In the quiet, secret world of people who call themselves legal scholars and public intellectuals, a discussion was had: Is it time to end the misery? Carissa Hessick defends the zombies.
One criticism of law review articles that they are too long. If you can’t make your argument in 25 pages, so the argument goes, you should simply write a book instead. I disagree. I can think of plenty of arguments that cannot be fully supported and defended in only 25 pages.
But then, there are plenty of law review articles that could make their extremely limited point in ten pages, if you cut out the “appreciation” footnote. Assuming the law review article is worthy of publication at all, rather than fodder to fill the empty pages of the multitude of journals every law school produces to give the kids something to put on their resume, most would be more than sufficient at ten pages to state and support their position.
I get it. Prawfs must be very serious. In the one in a million chance their article is read by anyone outside their family, maybe even makes it into an opinion, they want to have it locked up, every I dotted and T crossed. Let no weasel word go unfootnoted. But that’s one of the reasons no one reads law review articles. They’re tedious. Prolix. Long and incredibly boring. The article may have a brilliant idea, but the reader has to live long enough to get to it.
A second criticism about law review articles is that the effort we put into them would be better spent writing in other formats that are more likely to be read by the general public.
Maybe the general public. Maybe lawyers and judges, the vulgarians who do what you see from afar.
Writing a law review article forces you to conduct significant research, think deeply about a problem, and seriously engage with arguments on the other side. In other words, writing a law review article makes you an expert about a particular issue. (Emphasis added.)
No. No it does not. No, no, no. Possessing expertise makes you an expert about a particular issue. Writing a law review article makes you a law review article writer. It may be that a prawf is an expert, to the extent that word applies, about an issue, but it’s far more likely that the academic is little more than a functionary, recounting what others have written, said and done, with plenty of reach but no real grasp.
Academics often fail to appreciate why ideas they believe to be brilliant don’t catch fire, with their never-before-considered paradigm shifts in the foundations of legal doctrine, but those in the trenches see a very different problem. Your brilliance bears no resemblance to reality and no recognition of how law actually happens. You write about unicorns prancing on rainbows. You write about that one tree in a forest you’ve neither seen nor even realized existed. But you believe with all your heart that your one tree is the most important tree, the tree to end all trees, the tree that will change all trees. It’s just a tree.
As Paul Horwitz responded, this isn’t the first time academics have discussed the moribund law review article. Indeed, it’s been discussed many time, most notably after C.J. Roberts let rip that nobody needs an article about “the influence of Immanuel Kant on evidentiary approaches in 18th Century Bulgaria, or something.” Oh, the trauma, the pain, the disrespect.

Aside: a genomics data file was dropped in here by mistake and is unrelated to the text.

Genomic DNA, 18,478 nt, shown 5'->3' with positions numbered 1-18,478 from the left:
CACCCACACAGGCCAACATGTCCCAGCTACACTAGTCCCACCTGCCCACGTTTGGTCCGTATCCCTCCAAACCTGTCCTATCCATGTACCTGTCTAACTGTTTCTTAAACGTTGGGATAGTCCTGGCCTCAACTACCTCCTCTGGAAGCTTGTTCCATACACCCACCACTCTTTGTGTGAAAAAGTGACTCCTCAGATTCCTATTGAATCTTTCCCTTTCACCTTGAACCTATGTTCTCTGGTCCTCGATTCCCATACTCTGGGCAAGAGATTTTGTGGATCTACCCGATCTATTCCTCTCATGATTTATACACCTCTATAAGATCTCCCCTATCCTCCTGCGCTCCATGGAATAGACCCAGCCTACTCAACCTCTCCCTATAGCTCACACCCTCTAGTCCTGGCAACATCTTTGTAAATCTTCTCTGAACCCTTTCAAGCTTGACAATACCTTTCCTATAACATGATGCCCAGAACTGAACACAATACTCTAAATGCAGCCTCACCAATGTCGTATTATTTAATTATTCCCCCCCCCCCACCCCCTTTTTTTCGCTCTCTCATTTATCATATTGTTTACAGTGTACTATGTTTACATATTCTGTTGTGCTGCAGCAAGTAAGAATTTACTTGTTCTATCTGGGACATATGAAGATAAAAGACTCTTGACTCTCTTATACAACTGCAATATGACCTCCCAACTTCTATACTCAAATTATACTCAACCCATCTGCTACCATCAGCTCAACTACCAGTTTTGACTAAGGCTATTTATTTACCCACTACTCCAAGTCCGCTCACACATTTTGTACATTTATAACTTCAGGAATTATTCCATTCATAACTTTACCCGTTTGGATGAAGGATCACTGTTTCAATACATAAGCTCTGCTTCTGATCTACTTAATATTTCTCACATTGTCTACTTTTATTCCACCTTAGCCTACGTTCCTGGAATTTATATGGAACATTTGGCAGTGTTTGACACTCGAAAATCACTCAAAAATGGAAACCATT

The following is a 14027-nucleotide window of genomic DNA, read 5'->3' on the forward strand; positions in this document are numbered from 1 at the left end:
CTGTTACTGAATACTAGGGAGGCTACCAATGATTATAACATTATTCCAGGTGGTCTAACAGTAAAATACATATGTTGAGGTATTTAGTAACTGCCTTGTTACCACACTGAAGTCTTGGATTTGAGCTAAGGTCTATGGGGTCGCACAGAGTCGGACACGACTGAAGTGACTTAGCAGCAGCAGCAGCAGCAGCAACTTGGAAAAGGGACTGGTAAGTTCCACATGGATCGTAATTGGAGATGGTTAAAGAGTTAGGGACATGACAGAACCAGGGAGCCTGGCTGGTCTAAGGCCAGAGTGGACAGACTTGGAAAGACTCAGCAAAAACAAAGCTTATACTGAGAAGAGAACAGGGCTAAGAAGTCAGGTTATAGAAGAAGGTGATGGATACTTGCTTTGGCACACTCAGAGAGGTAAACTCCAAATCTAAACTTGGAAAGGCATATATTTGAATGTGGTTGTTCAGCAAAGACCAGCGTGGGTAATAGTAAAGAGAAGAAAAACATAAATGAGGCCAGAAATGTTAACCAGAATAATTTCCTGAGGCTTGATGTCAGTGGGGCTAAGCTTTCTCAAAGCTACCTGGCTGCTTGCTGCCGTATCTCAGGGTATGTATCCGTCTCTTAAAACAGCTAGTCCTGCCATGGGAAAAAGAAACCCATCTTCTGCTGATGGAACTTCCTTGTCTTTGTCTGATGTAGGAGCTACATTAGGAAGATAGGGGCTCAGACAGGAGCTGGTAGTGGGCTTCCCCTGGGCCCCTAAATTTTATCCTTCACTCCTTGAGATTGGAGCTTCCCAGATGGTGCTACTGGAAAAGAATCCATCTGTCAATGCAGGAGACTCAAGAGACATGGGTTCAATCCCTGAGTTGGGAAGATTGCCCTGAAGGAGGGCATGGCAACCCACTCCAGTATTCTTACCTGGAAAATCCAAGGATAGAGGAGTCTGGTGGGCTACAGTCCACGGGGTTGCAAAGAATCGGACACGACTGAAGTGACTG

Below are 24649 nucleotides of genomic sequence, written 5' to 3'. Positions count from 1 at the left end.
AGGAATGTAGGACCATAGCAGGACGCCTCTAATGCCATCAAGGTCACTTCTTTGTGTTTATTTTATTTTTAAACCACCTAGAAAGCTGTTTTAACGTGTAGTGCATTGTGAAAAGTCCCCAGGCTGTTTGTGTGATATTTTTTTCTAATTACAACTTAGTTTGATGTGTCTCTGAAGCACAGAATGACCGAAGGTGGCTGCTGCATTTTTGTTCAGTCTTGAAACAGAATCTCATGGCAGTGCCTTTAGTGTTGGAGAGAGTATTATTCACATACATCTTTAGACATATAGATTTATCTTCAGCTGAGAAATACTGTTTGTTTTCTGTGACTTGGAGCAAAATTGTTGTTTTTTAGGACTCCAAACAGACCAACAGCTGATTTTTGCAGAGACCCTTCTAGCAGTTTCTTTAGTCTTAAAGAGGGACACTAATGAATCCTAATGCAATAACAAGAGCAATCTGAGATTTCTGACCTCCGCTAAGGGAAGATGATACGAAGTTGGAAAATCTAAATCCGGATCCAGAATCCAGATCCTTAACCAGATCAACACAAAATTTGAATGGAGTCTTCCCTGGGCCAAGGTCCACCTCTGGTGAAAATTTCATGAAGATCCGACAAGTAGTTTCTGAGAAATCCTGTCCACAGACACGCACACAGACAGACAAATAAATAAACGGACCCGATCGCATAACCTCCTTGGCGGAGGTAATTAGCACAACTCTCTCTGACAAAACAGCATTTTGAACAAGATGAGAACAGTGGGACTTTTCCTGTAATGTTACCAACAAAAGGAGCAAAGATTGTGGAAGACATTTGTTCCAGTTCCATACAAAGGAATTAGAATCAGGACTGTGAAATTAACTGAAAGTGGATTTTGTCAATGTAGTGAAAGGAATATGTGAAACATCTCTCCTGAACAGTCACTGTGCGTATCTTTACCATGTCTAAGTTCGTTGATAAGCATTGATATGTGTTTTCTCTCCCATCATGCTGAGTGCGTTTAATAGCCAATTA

There are valuable, even important, law review articles. Orin Kerr’s articles on the CFAA are regularly cited by courts, and they matter because they deal with real problems in need of real solutions. That can’t be said of all.
In the grand scheme of allocating scarce resources, how is it possible that lawprofs believe that a dedication of $100,000 toward the completion of such critical scholarship as Harry Potter and the Half-Crazed Bureaucracy, 104 Mich. L.R. 1523 (2006) is a good use of capital?
Remember, lawprofs get paid a salary while writing this drivel, and that salary gets paid from students’ tuition.
The upshot is that Hessick is both right and wrong. There is a place for scholarship, even if most are experts in nothing more than the use of Microsoft Word. There is a place for shorter, punchier, actually interesting writing as well, where people will actually read it and, perhaps, come away a little smarter than they started. Op-eds. Blog posts, Cosmo articles. Whatever. It may not get you tenure, but it might just help people to understand the issue a little better.
But some deep ideas can’t be fleshed out adequately in a blog post, and Carissa is right that they require a more thorough, more scholarly parsing than can be accomplished in another format. Sometimes, academics have some truly brilliant ideas. Not often, but sometimes.
Most academic writing serves only academic purposes, whether tenure or ego. Calling yourself an “expert” doesn’t make you one, no matter how hard you stomp your feet. As long as you realize that the vast majority of law review articles are the unfortunate murder of words for no intellectual reason, write all you want and come to grips with the fact that no one will read it, no one will care. It’s a tree falling in the forest with no one there to hear it.
If you want to believe your brilliance matters, on the other hand, then a couple observations. Write about things that matter to the people who do whatever it is you write about. Write about it for real, not from the backs of unicorns. State an actual idea in real words, without the equivocation and with a degree of clarity that makes your idea modestly comprehensible.
And most importantly, be brief. How long should a law review article be? How long should a person’s legs be? But no longer. Not a single word longer. Then again, I’m neither an expert nor public intellectual, so what do I know.